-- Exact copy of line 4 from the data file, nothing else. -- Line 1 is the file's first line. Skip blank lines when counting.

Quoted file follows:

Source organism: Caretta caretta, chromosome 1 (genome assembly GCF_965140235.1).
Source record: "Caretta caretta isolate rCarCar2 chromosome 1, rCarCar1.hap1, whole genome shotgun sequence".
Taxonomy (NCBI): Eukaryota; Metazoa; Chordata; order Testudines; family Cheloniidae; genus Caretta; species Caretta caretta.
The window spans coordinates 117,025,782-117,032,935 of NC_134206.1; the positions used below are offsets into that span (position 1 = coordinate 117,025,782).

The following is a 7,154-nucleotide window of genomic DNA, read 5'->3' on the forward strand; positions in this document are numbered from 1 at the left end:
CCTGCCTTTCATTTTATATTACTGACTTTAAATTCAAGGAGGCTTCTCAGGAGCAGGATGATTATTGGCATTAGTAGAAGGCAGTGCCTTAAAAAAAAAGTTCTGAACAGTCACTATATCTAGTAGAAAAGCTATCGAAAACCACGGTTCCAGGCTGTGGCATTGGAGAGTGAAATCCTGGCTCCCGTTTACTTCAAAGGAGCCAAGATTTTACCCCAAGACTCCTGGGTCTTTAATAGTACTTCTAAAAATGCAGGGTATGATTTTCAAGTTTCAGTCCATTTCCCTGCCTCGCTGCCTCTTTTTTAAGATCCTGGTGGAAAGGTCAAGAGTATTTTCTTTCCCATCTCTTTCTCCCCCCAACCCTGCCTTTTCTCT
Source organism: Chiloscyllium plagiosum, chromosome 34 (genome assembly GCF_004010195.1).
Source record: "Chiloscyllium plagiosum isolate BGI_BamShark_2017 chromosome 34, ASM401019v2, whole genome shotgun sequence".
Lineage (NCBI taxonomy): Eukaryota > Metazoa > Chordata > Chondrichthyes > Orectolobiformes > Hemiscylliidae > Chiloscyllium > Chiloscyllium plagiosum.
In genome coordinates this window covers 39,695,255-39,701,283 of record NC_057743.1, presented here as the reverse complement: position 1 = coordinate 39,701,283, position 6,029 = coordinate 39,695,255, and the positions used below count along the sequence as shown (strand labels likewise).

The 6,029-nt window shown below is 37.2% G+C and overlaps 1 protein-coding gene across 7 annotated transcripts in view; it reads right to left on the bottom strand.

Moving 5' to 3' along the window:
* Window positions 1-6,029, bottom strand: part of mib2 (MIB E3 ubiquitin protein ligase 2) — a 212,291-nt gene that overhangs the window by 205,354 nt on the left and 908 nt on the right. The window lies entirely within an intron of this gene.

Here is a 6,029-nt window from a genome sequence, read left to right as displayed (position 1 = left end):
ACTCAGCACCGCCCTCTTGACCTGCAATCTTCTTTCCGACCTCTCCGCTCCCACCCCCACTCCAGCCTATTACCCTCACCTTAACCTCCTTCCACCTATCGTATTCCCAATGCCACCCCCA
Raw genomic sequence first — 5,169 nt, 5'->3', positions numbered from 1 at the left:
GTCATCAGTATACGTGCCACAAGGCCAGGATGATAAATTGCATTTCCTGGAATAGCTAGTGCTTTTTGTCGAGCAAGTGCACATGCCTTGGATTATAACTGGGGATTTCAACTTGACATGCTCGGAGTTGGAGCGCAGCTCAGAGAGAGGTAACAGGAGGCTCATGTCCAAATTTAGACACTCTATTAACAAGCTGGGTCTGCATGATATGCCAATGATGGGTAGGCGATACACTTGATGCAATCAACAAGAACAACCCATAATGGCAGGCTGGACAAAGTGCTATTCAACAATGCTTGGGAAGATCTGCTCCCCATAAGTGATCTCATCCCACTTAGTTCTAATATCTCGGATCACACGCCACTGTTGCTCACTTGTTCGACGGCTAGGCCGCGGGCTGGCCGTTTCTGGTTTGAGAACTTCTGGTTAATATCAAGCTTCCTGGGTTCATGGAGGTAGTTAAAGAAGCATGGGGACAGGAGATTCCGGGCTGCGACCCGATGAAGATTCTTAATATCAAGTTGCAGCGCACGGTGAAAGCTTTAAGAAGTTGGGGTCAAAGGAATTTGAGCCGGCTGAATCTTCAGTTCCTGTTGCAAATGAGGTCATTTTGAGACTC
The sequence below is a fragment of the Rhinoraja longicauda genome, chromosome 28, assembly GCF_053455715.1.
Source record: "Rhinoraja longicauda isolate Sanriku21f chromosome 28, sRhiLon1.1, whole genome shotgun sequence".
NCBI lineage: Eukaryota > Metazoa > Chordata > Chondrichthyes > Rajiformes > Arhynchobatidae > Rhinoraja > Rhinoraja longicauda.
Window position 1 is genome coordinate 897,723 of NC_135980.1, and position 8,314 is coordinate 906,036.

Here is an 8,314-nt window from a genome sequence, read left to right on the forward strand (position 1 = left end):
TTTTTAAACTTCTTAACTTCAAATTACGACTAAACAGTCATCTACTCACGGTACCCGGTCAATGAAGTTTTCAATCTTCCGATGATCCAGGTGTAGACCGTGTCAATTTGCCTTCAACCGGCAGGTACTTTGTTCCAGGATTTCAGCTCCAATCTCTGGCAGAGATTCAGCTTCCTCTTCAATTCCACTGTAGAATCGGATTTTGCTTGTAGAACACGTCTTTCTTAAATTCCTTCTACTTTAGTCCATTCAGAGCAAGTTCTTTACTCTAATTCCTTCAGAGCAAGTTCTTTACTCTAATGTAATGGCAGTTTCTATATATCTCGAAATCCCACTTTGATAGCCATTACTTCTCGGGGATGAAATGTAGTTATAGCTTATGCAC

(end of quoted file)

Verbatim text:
The window spans coordinates 117,025,782-117,032,935 of NC_134206.1; the positions used below are offsets into that span (position 1 = coordinate 117,025,782).